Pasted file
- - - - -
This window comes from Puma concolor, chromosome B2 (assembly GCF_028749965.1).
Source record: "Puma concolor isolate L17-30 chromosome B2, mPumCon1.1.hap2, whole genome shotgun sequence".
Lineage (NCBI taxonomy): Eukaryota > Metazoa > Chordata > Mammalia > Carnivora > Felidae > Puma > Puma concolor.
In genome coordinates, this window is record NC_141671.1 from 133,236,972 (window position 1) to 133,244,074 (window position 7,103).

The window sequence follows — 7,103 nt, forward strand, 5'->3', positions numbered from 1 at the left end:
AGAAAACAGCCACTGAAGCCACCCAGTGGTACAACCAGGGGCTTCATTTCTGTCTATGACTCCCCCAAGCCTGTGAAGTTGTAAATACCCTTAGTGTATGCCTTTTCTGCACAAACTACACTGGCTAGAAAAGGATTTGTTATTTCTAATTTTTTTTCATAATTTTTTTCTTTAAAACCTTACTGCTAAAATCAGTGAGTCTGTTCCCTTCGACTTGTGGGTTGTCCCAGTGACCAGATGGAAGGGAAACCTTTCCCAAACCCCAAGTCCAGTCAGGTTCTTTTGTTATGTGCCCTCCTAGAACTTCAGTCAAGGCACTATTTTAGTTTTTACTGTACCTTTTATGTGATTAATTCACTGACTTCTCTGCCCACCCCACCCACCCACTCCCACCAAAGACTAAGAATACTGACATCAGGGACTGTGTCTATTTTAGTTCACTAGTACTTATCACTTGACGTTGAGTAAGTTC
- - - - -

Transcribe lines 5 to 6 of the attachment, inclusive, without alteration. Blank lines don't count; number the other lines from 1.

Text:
The window sequence follows — 7,103 nt, forward strand, 5'->3', positions numbered from 1 at the left end:
AGAAAACAGCCACTGAAGCCACCCAGTGGTACAACCAGGGGCTTCATTTCTGTCTATGACTCCCCCAAGCCTGTGAAGTTGTAAATACCCTTAGTGTATGCCTTTTCTGCACAAACTACACTGGCTAGAAAAGGATTTGTTATTTCTAATTTTTTTTCATAATTTTTTTCTTTAAAACCTTACTGCTAAAATCAGTGAGTCTGTTCCCTTCGACTTGTGGGTTGTCCCAGTGACCAGATGGAAGGGAAACCTTTCCCAAACCCCAAGTCCAGTCAGGTTCTTTTGTTATGTGCCCTCCTAGAACTTCAGTCAAGGCACTATTTTAGTTTTTACTGTACCTTTTATGTGATTAATTCACTGACTTCTCTGCCCACCCCACCCACCCACTCCCACCAAAGACTAAGAATACTGACATCAGGGACTGTGTCTATTTTAGTTCACTAGTACTTATCACTTGACGTTGAGTAAGTTC